IT’S been a long time since I put on skis and took to the hills. They’re Nordic touring skis and they’ve been languishing at the back of my garage for more years than I care to remember. Other than last winter we’ve not exactly had the kind of conditions that make mountain ski touring a joy and a couple of half hearted attempts to ski on less than brilliant snow conditions simply made me vow to take to snowshoeing whenever there was snow on the hills.
And that’s what I’ve been doing over the past few winters, stomping the hills on snowshoes whenever there’s been a snow cover, and stomping the hills whenever there’s been no snow, which has been most years.
I used to ski a lot. Indeed at one time I was the Nordic ski co-ordinator for the Scottish National Ski Council. I spent winters working as a ski instructor and even raced in Nordic events but I felt more at home on the hills, just using the skis as a fun way to get around. I’ve no idea how the equipment has developed in recent years, or what the difference is between Telemark Touring and Nordic Touring, but all the snow in recent weeks has encouraged me to look out the old gear and check how fit it is for purpose.
On close examination I reckoned the skis could do me a while yet. They’re pretty old Asnes Nansen Mountain skis, with steel edges and Rottefella 75mm toe bindings, but my boots looked well past their sell-by date. The leather had gone very stiff and the toepiece was pretty worn so my first job was to hunt down a pair of boots that were compatible with the skis and bindings.
And what a job that turned out to be. Everyone wanted to sell me stiff and heavy plastic Telemark boots, boots that are more suited to the pistes of Europe than lightweight hill touring in Scotland. In actual fact I already have some Telemark boots but I’ve rarely used them. For the handful of times I have skied in them I felt as though someone had encased my feet in concrete blocks. Horrible things. When I walk the hills I wear lightweight boots or lightweight trail shoes, so I wanted something appropriately light for my ski touring too.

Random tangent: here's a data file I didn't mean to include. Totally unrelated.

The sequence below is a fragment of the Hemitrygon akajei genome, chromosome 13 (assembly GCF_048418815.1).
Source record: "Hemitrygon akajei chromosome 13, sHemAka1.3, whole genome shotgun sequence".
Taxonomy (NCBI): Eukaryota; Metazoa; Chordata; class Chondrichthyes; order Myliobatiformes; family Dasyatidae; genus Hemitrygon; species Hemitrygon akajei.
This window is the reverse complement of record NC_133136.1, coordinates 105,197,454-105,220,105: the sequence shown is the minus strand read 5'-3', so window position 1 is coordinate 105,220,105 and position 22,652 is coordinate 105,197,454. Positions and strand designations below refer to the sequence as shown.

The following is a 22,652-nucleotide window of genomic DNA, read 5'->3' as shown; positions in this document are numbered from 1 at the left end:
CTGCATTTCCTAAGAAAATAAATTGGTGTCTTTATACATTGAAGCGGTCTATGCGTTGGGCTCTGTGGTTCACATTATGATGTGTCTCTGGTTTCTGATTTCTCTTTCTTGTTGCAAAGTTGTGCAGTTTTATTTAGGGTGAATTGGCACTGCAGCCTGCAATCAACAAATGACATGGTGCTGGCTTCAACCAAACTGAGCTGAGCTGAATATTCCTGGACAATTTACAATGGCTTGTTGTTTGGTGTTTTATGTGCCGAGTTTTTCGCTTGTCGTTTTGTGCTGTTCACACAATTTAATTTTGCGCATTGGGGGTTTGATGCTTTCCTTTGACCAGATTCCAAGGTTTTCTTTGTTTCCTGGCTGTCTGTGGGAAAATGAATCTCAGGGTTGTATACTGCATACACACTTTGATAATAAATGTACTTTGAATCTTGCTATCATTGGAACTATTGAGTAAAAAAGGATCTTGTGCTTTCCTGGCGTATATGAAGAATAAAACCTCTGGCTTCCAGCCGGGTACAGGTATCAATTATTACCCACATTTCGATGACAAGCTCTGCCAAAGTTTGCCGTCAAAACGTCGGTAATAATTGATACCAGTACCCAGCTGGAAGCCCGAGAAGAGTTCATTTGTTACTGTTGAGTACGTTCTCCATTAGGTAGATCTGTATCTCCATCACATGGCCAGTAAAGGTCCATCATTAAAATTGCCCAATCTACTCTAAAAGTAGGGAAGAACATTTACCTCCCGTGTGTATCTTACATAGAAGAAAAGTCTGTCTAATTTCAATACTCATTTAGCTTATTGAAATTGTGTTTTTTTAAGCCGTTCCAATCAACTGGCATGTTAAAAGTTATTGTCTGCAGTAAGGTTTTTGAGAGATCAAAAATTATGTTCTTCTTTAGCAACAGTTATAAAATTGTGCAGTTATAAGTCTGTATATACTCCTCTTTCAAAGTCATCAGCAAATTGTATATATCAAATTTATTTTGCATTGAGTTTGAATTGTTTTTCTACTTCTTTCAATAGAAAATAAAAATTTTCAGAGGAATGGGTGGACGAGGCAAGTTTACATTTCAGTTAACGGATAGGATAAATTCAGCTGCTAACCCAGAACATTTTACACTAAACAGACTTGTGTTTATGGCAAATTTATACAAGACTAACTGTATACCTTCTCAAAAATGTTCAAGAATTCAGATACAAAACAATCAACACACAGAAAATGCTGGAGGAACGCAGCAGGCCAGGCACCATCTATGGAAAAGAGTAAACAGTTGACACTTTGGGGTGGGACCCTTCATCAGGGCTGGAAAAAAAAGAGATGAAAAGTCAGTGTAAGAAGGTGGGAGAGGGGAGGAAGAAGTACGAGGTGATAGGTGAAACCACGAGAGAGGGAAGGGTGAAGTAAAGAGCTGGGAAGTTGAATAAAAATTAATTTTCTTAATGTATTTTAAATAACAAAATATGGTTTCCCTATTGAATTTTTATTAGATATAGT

Eventually Rob from Mountain Spirit in Aviemore found me one remaining pair of Crispi 75mm leather touring boots and by luck they were my size. They weren’t cheap, but no ski gear has ever been cheap, so I treated myself to a Christmas present. I was set to go.
On the first available day I drove up to Cairn Gorm but it was packed. It was also cold and cloudy and you couldn’t see your hand in front of your face so I backtracked and went where the weather looked a bit better and where there were less people. I put the skins on my skis, clipped my new boots in place and stomped up the old Burma Road past the Allt na Criche Christian Centre near Aviemore. Other than in the lower few hundred feet where the snow was a bit thin conditions were excellent and I made good time all the way to the top, then up the ridge to the Corbett summit of Geal Charn Mor.
So far so good but would my downhill techniques cope with years of not ski-ing? Much to my surprise they did. I guess ski-ing is like cycling. Once you get the hang of it you never lose it but while I managed to get back down to the Burma Road track without any great difficulties it was then I discovered muscles I’d forgotten, particularly on the front of my thighs.
Because the track is fairly narrow you have to more or less schuss down it – there isn’t the room to do turns. Every so often I would slow myself down by snow ploughing and it was then that my thighs would begin to seize up. By the time I got back to the car I was euphoric, but I could hardly straighten my legs. My wife had to prise me out of the car when I got home, but the old legs will get used to ski-ing again, and more importantly, I’ve got the bug again. My new boots will be put to good use this winter, provided the weather gods keep providing the snow and if all goes well I might even be tempted into buying a new pair of skis as a kind of après-Christmas gift!
Best wishes to all of you for 2011.